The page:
From Volume 38, Issue 32 of EIR Online, Published August 19, 2011
Asia News Digest

India's Food Price Inflation: Gross Neglect of the Ag Sector

Aug. 11 (EIRNS)—Food-price inflation in India surged to a four-and-half-month high of 9.9% during the week ended July 30, on the back of costlier onions, fruits, vegetables, and protein-based items.

Data released by the government on today, shows that prices of onions (a staple in India) went up by more than 36.6% year-on-year, while fruits became 16.5% more expensive. During the week under review, vegetables overall became dearer by 14.6%, and prices of eggs, meat, and fish were up by more than 13.4% on an annual basis.

The unabated food inflation is the hallmark of both the global hyperinflationary blowout, and the Manmohan Singh government's policies, which are focused on growth to attract foreign investment in areas where growth can be achieved with much less effort. Though India's economy has raced ahead at a brisk 7.5 to 9.6%, agricultural growth has foundered at 3%, at times a little above that, often below. Despite the much-touted growth achieved by New Delhi, it is disturbing that India has around the same proportion—24%—of undernourished people as it did two decades ago.

The incompetence of this government is reflected not only in its failure to get the surplus food where it's needed, and thus prevent the middle-men from jacking up the prices, but also in its unwillingness to establish the water management to secure agricultural activities. Sixty percent of agriculture is still dependent on the rains; if the rains fail, or if there are unfavorable variations in rain or other climatic factors, crops suffer.

Although irrigation is critical to sustaining food security, only 35.8% of India's cropland is irrigated; the balance relies on rain. While the $20 billion outlay on irrigation under the 10th Plan (2002-07) was used up, the potential created was only half of the proposed 16 million hectares. The same target has been set for the 11th Plan, and $25.9 billion appropriated, but even the most optimistic appraisals anticipate that no more than 12 million hectares will be added.

Author Quotes EIR: HSBC Is Dirtiest Bank

Aug. 12 (EIRNS)—Quoting extensively from EIR's authoritative book Dope, Inc., author Dave Henderson, in one of the chapters of his book, Big Oil and the Bankers, wrote that HSBC, formerly known as the Hong Kong and Shanghai Bank, has served as the world's number one drug-money laundry since its inception as a repository for British Crown opium proceeds accrued during the Chinese Opium Wars. According to Global Finance, the U.K.-headquartered HSBC Holdings is the world's third-largest bank, with $2.36 trillion in assets.

Sanity: China Opens New Nuclear Power Plant

Aug. 8 (EIRNS)—China put into operation its sixth reactor at the Ling'ao Nuclear Power Station in Dayawan, Shenzhen, yesterday—the first nuclear power reactor to become operational since the Fukushima crisis. China had instituted a countrywide safety check after the March 11 Fukushima tsunami-initiated nuclear accident.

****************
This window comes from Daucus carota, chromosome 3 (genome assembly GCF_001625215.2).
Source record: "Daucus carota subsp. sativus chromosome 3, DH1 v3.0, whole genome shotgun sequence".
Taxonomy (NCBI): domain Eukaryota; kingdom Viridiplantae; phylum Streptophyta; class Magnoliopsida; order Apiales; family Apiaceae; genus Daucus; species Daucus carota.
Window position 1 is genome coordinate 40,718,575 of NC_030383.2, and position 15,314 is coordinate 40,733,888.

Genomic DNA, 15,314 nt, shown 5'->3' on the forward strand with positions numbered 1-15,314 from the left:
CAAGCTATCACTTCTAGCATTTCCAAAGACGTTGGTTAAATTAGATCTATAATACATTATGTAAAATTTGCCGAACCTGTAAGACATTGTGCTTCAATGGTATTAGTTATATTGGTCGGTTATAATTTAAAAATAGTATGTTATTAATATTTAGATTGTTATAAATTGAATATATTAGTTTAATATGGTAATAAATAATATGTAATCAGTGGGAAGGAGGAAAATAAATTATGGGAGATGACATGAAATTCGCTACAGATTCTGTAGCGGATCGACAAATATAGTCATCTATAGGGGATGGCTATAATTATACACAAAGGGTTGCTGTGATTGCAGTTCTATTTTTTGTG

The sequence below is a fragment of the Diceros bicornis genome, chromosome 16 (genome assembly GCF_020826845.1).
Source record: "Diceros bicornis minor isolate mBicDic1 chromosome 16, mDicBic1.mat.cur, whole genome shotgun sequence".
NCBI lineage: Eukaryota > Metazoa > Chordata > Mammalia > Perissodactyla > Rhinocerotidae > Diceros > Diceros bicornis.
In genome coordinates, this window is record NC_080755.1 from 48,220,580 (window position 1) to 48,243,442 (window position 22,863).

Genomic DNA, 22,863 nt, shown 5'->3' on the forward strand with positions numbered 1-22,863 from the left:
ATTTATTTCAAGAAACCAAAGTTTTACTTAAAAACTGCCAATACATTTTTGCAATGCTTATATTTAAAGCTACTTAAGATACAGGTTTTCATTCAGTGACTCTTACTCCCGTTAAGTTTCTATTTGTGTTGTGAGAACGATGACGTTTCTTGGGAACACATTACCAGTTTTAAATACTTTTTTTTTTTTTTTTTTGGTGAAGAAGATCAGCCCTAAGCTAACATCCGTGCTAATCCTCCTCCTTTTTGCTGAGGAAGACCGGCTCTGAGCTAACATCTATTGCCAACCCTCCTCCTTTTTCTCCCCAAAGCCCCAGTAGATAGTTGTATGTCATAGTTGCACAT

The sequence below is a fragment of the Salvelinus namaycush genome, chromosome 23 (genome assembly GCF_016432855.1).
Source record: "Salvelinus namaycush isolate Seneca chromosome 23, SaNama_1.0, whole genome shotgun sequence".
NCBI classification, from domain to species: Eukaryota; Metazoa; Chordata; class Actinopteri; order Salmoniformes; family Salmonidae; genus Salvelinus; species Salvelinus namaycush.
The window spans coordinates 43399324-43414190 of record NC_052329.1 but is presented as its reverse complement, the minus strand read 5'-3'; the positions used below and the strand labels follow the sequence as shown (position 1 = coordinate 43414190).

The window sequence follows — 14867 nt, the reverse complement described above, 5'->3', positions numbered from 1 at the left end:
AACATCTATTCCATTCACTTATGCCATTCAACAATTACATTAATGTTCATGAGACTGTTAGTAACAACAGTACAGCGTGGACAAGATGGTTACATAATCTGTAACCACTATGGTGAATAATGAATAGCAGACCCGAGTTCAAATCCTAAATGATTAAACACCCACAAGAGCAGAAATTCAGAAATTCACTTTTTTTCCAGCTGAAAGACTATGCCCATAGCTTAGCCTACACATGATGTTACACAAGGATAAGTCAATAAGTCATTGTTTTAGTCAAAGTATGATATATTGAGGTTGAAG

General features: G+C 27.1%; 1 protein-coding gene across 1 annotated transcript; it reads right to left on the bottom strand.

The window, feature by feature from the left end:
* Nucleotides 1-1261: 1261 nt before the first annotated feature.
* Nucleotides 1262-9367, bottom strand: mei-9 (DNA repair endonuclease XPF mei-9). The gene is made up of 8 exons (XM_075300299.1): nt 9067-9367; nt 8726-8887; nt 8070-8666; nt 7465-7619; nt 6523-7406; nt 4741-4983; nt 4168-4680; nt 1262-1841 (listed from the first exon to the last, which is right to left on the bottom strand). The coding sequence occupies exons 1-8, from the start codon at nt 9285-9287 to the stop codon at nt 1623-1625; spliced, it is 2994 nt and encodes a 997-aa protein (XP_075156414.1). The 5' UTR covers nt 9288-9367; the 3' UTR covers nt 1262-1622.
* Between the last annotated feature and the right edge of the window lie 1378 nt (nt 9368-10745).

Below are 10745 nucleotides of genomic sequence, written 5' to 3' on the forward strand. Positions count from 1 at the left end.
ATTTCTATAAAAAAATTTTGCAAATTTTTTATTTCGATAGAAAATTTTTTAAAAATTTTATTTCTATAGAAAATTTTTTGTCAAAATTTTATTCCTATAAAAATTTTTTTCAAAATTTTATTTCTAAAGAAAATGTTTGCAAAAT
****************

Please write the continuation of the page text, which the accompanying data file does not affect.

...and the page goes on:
With installed capacity totaling 6.1 million kilowatts, the Dayawan power station has become the largest nuclear power base in China. China now has 14 nuclear reactors in operation, with 27 more under construction.

The new Ling'ao reactor, designated the CPR-1000, is a new type of pressurized water reactor, based on French technology, but was constructed by China.

China Directs Credit To Support Small/Medium Industry

Aug. 12 (EIRNS)—The highest Chinese officials have called for targeted loosening of credit strictures, due to "the outbreak of global financial turmoil," according to China Daily.

On Aug. 9, Premier Wen Jiabao told a meeting of the State Council that China will improve the flexibility of its economic policies and make them more targeted and "farsighted." Zhou Xiaochuan, the governor of the People's Bank of China, also called for flexible monetary policies and urged "further optimization of the credit structure," aiming at introducing more financial support for small and medium-sized enterprises (SMEs), which have consistently been reported to be in dire trouble because of an inability to get loans. Liu Mingkang, the nation's top banking regulator, has said that the nation should implement "differential supervision" over lending quotas, and that the overall volume of loans to SMEs should increase.

Until now, further tightening of credit had been expected. The inflation rate had been increasing month by month, the recently released July numbers showing a 6.5% increase in consumer prices. Additionally, the banking system had already issued nearly 60% of its loan volume target in the first six months.

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